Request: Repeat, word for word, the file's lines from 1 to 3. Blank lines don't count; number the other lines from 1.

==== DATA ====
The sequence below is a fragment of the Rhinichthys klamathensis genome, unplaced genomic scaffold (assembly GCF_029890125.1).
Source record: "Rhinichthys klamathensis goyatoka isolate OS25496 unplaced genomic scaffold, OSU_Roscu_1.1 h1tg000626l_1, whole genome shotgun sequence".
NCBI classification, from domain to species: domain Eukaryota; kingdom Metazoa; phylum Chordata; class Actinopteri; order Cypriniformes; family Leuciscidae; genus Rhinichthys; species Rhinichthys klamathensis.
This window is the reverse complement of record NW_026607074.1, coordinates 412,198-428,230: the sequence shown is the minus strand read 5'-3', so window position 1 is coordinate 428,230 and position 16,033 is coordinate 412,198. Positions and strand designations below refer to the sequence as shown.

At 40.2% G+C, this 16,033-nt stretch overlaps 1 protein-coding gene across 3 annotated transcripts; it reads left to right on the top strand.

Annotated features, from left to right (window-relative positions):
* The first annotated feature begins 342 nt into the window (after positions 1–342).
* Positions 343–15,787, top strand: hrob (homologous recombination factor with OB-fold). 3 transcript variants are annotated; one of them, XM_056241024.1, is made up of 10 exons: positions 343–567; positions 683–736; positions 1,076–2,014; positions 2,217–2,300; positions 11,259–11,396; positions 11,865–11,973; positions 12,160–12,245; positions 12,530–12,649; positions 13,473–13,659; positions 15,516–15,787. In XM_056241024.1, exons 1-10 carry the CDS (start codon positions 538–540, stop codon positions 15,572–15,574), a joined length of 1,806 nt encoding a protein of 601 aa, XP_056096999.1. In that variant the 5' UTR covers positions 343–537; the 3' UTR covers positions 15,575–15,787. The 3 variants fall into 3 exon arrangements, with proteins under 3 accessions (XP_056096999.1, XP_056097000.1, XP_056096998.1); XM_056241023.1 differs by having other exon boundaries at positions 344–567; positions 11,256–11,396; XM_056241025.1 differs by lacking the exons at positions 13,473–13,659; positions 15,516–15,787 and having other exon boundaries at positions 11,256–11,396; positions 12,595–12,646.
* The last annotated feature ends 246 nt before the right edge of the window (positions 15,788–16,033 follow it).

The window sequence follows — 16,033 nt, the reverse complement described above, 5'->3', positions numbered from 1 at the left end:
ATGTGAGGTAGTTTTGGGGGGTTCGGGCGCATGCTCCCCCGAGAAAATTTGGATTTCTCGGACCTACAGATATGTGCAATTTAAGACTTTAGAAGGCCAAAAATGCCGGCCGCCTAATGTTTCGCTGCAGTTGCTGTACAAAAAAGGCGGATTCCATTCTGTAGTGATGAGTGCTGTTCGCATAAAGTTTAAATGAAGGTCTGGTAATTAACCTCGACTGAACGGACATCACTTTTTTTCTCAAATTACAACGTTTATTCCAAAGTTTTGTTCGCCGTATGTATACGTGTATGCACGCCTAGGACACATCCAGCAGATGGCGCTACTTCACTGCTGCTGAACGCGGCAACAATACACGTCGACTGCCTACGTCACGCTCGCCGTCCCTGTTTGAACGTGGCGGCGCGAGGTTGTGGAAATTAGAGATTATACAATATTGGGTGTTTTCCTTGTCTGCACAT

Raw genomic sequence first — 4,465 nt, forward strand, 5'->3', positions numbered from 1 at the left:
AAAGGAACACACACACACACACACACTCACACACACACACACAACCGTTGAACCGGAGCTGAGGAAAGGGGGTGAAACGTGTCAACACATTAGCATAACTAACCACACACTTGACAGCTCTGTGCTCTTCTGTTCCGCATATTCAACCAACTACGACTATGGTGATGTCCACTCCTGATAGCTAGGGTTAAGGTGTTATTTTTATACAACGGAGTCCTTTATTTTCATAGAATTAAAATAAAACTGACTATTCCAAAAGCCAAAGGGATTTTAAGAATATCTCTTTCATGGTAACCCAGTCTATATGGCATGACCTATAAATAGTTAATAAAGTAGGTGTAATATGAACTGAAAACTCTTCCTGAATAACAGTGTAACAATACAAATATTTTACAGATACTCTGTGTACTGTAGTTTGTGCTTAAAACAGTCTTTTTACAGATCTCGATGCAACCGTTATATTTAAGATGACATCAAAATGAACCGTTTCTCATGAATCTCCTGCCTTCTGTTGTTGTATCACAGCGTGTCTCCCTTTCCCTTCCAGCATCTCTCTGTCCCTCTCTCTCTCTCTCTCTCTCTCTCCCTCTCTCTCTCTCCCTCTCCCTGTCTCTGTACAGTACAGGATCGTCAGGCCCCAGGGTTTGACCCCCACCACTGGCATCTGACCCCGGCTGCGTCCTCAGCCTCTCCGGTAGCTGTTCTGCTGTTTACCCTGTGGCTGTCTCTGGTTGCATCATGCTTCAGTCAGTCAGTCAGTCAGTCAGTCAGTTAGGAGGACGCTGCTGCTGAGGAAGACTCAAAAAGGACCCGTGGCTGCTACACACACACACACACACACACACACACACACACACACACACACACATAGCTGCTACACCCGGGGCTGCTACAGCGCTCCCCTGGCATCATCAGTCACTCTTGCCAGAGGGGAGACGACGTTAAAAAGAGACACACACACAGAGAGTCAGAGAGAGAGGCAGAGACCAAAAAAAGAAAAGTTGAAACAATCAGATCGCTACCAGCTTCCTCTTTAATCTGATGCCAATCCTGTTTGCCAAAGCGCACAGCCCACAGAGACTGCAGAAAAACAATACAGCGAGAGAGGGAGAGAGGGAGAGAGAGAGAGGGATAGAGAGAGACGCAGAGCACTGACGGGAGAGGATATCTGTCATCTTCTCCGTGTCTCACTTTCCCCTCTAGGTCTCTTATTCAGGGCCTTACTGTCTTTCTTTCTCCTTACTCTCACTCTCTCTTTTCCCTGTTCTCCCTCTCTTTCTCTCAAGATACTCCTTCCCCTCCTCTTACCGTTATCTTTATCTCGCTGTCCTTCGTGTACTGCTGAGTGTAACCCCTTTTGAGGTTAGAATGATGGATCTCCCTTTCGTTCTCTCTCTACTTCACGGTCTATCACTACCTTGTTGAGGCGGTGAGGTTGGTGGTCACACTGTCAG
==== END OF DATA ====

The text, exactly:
The sequence below is a fragment of the Rhinichthys klamathensis genome, unplaced genomic scaffold (assembly GCF_029890125.1).
Source record: "Rhinichthys klamathensis goyatoka isolate OS25496 unplaced genomic scaffold, OSU_Roscu_1.1 h1tg000626l_1, whole genome shotgun sequence".
NCBI classification, from domain to species: domain Eukaryota; kingdom Metazoa; phylum Chordata; class Actinopteri; order Cypriniformes; family Leuciscidae; genus Rhinichthys; species Rhinichthys klamathensis.